Keep Truckee Green wants to help you reach your goals of living a sustainable lifestyle. Follow these 10 easy actions to reduce your footprint and start yourself on a more sustainable path.

  1. Recycle – Have you ever heard the myth that we don’t recycle here? Well, that’s simply untrue! Use your free recycling cart to recycle plastics #1 & 2, cardboard, glass, paper & aluminum. Don’t forget to place clean and dry recyclables directly in your cart. If you’re unable to use a blue cart, blue bags are still accepted.
  2. Compost – Put your food scraps to work to nourish our soils. Start your own backyard compost, or even easier: drop off your food scraps to one of our three community drop-off locations. The food scraps donated at the Demonstration Garden or Farmers Market get used by Slow Food Lake Tahoe to grow produce for members in our community who are in need.
  3. Green Waste – Do you part to keep our community fire safe by clearing defensible space around your home AND help reduce green materials from the landfill at the same time. When organic material such as grass clippings and yard waste get landfilled, it releases harmful greenhouse gases. By using your residential green waste options like green carts, free drop-off and discounted dumpster rentals, it ensures the materials get properly recycled.
  4. Reuse reusables – In the time of takeout culture, we want to encourage you to use reusable items! Reusable grocery bags, travel coffee mugs and reusable water bottles have become simple ways to integrate durable products into our everyday lives to reduce unnecessary waste of single use items. Go one step further by making your dining out greener by carrying your own utensils or getting your take-out in a reusable Green Box. Did you know Truckee has a reusable to-go box program?
  5. Repair your items – Does your favorite puffy jacket have a hole in it? Repairing broken items instead of buying new helps reduce the impact of consuming goods. Learn how to repair household items at one of our Fixit Clinics hosted by the Truckee Roundhouse, or send in garments needing repair to places like Technical Equipment Cleaners or Worn Wear.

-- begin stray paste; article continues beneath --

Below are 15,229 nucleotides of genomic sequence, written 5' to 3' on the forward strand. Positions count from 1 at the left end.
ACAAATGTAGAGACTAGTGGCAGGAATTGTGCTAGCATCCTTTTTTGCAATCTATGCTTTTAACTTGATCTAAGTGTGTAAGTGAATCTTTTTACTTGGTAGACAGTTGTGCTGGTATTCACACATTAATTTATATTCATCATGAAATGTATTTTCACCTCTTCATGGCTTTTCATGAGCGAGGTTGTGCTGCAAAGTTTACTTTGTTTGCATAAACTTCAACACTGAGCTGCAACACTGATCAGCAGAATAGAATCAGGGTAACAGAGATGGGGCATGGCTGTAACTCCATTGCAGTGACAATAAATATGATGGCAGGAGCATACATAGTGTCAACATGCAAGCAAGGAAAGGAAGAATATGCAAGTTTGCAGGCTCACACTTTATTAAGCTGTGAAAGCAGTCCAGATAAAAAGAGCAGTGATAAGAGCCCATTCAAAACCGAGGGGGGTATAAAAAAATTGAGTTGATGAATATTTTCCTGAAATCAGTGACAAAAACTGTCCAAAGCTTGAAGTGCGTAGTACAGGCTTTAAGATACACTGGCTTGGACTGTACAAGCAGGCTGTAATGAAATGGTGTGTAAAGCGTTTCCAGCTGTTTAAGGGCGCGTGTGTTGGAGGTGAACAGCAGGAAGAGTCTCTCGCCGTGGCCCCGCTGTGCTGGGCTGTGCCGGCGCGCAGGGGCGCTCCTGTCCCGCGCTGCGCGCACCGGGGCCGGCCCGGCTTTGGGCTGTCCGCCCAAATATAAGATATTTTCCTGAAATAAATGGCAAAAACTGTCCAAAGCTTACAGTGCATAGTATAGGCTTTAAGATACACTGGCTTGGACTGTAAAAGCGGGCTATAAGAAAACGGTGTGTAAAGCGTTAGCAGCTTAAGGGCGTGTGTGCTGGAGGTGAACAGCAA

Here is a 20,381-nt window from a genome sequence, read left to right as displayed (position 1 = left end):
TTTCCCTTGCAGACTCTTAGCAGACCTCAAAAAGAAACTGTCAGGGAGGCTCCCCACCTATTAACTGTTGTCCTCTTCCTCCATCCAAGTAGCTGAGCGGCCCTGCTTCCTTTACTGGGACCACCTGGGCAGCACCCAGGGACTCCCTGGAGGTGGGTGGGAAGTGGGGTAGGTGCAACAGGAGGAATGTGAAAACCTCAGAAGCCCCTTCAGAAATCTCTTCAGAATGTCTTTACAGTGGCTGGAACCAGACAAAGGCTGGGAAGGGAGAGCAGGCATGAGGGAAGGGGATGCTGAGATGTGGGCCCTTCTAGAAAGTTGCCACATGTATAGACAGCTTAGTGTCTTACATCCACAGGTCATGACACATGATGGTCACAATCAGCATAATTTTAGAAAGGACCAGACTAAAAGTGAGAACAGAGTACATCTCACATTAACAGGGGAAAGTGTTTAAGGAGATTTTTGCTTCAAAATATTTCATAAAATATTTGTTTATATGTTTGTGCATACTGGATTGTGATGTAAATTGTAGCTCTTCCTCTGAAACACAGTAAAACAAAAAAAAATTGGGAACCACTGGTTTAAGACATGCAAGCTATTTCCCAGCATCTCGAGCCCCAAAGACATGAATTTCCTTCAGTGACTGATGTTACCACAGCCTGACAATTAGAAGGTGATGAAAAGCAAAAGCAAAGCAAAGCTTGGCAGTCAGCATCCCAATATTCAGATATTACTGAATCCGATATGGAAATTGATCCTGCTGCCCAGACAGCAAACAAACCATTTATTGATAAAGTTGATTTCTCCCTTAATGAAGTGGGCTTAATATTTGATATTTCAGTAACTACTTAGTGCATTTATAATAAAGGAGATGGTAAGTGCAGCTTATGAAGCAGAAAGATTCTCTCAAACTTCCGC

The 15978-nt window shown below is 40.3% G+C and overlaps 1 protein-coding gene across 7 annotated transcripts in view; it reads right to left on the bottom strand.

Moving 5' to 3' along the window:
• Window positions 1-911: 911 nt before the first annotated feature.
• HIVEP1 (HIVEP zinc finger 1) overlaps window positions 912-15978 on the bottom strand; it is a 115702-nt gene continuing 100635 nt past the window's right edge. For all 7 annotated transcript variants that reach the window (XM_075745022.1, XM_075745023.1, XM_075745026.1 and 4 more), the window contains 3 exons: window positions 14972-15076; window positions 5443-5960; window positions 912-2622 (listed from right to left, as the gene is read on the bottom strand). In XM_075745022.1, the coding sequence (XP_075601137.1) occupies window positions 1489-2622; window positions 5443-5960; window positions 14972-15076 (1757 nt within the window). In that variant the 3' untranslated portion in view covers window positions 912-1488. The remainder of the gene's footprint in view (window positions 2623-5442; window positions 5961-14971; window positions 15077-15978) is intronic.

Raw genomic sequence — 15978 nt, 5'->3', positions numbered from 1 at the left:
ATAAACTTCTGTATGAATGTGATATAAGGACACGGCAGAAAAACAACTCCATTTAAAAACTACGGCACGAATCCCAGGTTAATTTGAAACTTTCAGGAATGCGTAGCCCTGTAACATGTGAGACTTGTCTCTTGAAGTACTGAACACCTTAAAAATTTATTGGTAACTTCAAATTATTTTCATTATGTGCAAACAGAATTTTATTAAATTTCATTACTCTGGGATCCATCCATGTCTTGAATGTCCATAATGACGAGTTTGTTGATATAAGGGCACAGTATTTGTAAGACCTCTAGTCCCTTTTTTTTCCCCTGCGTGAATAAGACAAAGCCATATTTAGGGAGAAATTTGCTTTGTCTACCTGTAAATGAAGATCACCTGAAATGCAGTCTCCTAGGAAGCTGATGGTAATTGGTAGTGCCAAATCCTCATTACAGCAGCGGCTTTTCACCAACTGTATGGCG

6. Bike to Work – 2020 seems to be the year of the bike, more specifically of the e-bike. With an extensive regional bike trail network, it is easier than ever to ride a bike to get to work, shop for groceries, or pickup your takeout order. And now with dozens of bike manufacturers offering electric models, there really is something for everyone. Replacing your automobile trips with a bicycle or e-bike is one of the most impactful actions for reducing your GHG emissions, and it’s also good for your health. Here is a map of Truckee’s bike paths, and a link to Lake Tahoe Bicycle Coalition for other resources like safety tips, parking information, and regional bike maps.
  7. Reduce food waste – Over a third of the world’s food never ends up on our table, meaning the resources used to produce it were for not. That is a lot of unnecessary GHG emissions. So what can you do? Only buy or grow what you need, be OK buying “ugly” produce, and consider ways of getting uneaten and unused food into the hands of those who need it most, which also helps address the issue of food insecurity. The Tahoe Food Hub is a great resource for not only healthy locally-grown food, but also an information hub for regenerative agriculture.
  8. Conscious consumerism – The most effective recycling is not having to recycle in the first place. Choose products that can be reused over and over, and consider the energy that goes into manufacturing and transporting a product; aim to limit the length of the supply chain. Locally-produced products likely have less transportation and emissions associated with delivering it to your doorstep.
  9. Reduce your household energy and water use – Saving energy and water is an easy way to help the environment and your wallet. Turn off lights when not in use, replace aging lights and appliances with Energy Star certified products, and turn down your thermostat in the winter. Water is a finite resource, so only use what you need. Not only will you save water and money, you will also reduce the energy needed to treat and transport the water to your home. Here are some links to local energy and water conservation programs (SW Gas, TDPUD, Liberty Utilities).
  10. Engage in public workshops – Your voice matters, help shape what sustainability looks like in your community. Local governments are small but have a big responsibility in reducing our emissions, and we need your help. Tell us how GHG reduction efforts impact you, your business, your neighborhood, and what you’d like done differently.

If you’re interested in a comprehensive list of solutions to reduce your GHG footprint beyond your household, check out Project Drawdown, at www.drawdown.org.

By: Nick Martin, Sustainability and Special Projects Manager